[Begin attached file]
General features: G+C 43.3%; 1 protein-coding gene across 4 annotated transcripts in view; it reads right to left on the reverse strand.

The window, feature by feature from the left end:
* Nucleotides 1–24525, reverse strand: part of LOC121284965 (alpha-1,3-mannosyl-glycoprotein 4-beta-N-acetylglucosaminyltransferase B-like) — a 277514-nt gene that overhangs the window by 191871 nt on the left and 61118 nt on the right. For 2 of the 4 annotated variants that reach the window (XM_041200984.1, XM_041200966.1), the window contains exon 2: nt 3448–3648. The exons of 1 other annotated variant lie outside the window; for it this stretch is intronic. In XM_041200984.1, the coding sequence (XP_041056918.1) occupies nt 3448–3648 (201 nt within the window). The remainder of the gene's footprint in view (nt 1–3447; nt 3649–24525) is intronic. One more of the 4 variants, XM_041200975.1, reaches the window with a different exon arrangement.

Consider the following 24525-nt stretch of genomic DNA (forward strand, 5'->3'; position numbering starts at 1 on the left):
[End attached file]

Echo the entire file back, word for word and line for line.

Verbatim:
General features: G+C 43.3%; 1 protein-coding gene across 4 annotated transcripts in view; it reads right to left on the reverse strand.

The window, feature by feature from the left end:
* Nucleotides 1–24525, reverse strand: part of LOC121284965 (alpha-1,3-mannosyl-glycoprotein 4-beta-N-acetylglucosaminyltransferase B-like) — a 277514-nt gene that overhangs the window by 191871 nt on the left and 61118 nt on the right. For 2 of the 4 annotated variants that reach the window (XM_041200984.1, XM_041200966.1), the window contains exon 2: nt 3448–3648. The exons of 1 other annotated variant lie outside the window; for it this stretch is intronic. In XM_041200984.1, the coding sequence (XP_041056918.1) occupies nt 3448–3648 (201 nt within the window). The remainder of the gene's footprint in view (nt 1–3447; nt 3649–24525) is intronic. One more of the 4 variants, XM_041200975.1, reaches the window with a different exon arrangement.

Consider the following 24525-nt stretch of genomic DNA (forward strand, 5'->3'; position numbering starts at 1 on the left):